June 24 Devo

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  • June 24 Devo

    Breaking the Barrier

    Imagine not being able to hear. You can’t hear the voices of your loved ones. You can’t hear the birds sing. You can’t hear music. Because you can’t hear, you find it almost impossible to communicate. It’s difficult to inform others how you feel or even that you need help. That’s a little bit of what it is like to be deaf. The difficulty in communicating is what causes many deaf people to be isolated, alone, and neglected.

    That’s why Poppy O’Guin Steele has made it her life’s mission to be an advocate for deaf children. “Her actions prove even louder than her words, whether spoken by mouth or signed by hand” writes Ken Beck in a recent article in The Christian Chronicle. “She founded the Sign Club Co. in 2012. Since then the organization, based in Tennessee’s Sumner County, has taught sign language to more than 1,800 youngsters, with Steele teaching about 900 of them herself.” “Our No. 1 goal is to create friends for our deaf children,” says Steele. “I find that, especially for deaf children, their safety and literacy is often affected by their isolation. They rarely will have family or friends around them who communicate in their language. So many of our deaf children hardly have language at all. We try to create a community around them who can communicate with them.”

    One of Steele’s Club projects is “Silent Night Dinner,” based on a Tuesday night tradition her parents began. “Anyone who came,” she explains, “had to sign or sit quietly, whether we went out to eat or stayed home.” When the selected location is at a restaurant, Steele will give some sign language training to some of the employees. Then she selects a date and invites the deaf in the community as well as some of her sign language students to come and share the meal and engage with one another. “

    Once, at a Chick-fil-A where I had taught the staff, one of our deaf teens came in and went to order in sign language, and the cashier took the order and exchanged money. She then sat down with the hearing students, and they all had a lovely evening laughing and talking in sign language, and in that moment I said, ‘This is what we do.’ This child who sat at lunch by herself was no longer alone. She had friends and was being a teenager and laughing.” The sound barrier that had isolated a child had been broken.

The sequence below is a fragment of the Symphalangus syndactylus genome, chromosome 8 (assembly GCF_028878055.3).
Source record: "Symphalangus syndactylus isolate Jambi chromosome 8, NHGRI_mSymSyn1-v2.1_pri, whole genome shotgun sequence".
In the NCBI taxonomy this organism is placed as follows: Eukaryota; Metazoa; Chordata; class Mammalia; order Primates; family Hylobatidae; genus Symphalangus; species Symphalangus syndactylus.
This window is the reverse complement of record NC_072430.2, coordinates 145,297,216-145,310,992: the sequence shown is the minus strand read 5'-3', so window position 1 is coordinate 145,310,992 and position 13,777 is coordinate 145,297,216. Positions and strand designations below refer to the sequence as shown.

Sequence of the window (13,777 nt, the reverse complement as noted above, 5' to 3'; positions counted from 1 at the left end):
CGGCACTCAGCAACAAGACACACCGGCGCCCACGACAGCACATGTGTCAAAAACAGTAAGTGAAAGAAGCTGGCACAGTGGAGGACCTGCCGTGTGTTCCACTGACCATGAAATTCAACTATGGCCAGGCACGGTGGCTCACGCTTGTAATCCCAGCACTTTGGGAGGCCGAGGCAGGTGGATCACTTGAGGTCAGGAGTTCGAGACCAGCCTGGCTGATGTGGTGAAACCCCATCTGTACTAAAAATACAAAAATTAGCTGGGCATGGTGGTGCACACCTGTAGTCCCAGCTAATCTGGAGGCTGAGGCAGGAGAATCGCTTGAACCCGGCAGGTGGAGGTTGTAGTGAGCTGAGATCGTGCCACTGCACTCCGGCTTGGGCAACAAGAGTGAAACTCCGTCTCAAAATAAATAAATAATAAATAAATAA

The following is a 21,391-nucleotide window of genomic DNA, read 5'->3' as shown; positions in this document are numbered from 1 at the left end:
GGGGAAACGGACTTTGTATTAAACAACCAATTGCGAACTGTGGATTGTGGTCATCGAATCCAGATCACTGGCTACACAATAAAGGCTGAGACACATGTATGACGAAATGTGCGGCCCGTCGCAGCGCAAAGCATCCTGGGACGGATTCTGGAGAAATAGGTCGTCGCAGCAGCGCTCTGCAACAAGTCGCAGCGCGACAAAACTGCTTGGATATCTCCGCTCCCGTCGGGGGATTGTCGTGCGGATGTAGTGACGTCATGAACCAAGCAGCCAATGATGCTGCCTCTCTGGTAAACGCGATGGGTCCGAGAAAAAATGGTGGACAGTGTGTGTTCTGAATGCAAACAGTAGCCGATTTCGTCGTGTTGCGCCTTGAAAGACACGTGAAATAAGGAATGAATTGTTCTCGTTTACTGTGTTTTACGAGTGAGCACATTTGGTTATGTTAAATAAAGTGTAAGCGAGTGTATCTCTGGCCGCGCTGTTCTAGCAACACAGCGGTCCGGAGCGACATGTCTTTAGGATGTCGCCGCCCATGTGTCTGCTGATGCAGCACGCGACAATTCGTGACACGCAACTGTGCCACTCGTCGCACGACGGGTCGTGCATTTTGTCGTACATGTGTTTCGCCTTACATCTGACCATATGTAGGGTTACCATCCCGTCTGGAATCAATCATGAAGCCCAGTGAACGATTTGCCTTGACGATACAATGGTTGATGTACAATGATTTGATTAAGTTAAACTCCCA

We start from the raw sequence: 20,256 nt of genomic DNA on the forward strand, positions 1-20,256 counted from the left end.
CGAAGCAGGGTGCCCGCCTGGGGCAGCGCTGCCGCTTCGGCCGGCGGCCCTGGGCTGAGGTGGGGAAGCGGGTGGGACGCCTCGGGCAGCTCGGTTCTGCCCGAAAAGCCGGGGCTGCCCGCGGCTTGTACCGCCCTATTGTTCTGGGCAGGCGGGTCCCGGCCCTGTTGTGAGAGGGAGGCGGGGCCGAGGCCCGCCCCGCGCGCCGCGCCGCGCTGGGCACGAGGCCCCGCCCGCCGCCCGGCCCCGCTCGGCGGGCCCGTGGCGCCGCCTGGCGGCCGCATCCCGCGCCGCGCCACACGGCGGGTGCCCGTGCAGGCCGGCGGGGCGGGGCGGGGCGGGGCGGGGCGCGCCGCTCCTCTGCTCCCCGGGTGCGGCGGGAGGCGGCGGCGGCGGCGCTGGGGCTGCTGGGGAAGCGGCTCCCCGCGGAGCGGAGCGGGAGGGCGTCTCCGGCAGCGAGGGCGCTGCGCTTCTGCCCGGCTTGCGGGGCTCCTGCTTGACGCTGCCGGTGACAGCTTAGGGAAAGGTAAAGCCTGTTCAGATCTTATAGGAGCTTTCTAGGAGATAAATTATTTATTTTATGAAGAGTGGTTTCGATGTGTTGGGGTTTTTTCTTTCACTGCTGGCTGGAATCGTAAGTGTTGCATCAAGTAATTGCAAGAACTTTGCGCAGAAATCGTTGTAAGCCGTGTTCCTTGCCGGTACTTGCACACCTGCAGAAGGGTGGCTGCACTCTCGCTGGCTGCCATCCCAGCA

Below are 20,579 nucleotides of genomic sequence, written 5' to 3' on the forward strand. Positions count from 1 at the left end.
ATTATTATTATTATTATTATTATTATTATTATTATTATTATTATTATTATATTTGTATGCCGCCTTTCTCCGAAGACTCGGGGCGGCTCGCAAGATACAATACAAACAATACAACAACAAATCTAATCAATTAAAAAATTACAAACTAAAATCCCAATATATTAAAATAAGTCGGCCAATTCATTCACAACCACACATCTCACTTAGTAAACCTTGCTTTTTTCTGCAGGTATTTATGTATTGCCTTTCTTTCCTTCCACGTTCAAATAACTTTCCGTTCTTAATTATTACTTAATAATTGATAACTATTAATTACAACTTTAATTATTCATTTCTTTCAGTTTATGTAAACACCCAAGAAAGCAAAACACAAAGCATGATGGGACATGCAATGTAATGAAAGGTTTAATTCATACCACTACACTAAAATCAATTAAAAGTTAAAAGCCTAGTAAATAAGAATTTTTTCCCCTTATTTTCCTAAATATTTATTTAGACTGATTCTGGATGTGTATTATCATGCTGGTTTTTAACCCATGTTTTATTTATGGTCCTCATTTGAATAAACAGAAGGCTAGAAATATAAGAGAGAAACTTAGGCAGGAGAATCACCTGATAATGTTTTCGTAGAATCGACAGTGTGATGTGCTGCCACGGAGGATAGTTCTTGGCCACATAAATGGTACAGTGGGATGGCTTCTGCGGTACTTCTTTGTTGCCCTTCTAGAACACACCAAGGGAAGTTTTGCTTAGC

Because God loves us so much, He has “broken the barrier” that separated us from Him. That barrier was created by our sins (Isaiah 59:1-2).

    To break the sin barrier, God had to send His Son to die on the cross for our sins (John 3:16). Only the sinless Son of God could pay the price for our redemption (1 Peter 1:18-19), and He did. “In Him we have redemption through His blood, the forgiveness of sins, according to the riches of His grace” (Ephesians 1:7). God will save and give eternal life to those who place their faith and trust in Jesus (Acts 16:30-31), turn from their sins in repentance (Acts 17:30-31), confess Jesus before men (Romans 10:9-10), and are baptized (immersed) into Christ for the forgiveness of sins (Acts 2:38). The blood of Jesus will continue to wash away the sins of those who continue to walk in the light of His Word (1 John 1:7). God has broken through the barrier of sin that kept us from Him by giving His Son to die on the cross for our sins. We don’t have to be separated and lost any more, if only we will accept the offer of His grace and mercy on His terms. Won’t YOU?

    Living Water / David A. Sargent

    * Information gleaned from “Breaking the Sound Barrier” by Ken Beck in The Christian Chronicle, June 1, 2018, www.christianchronicle.org.

    bringin' em back ~ to the Dodge Mahal !!....

    Where old Magnums can find a home.. :angel:




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